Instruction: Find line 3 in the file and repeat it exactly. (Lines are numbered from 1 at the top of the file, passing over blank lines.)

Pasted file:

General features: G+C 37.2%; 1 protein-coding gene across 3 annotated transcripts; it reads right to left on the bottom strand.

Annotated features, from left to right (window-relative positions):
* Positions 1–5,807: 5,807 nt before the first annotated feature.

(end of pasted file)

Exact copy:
* Positions 1–5,807: 5,807 nt before the first annotated feature.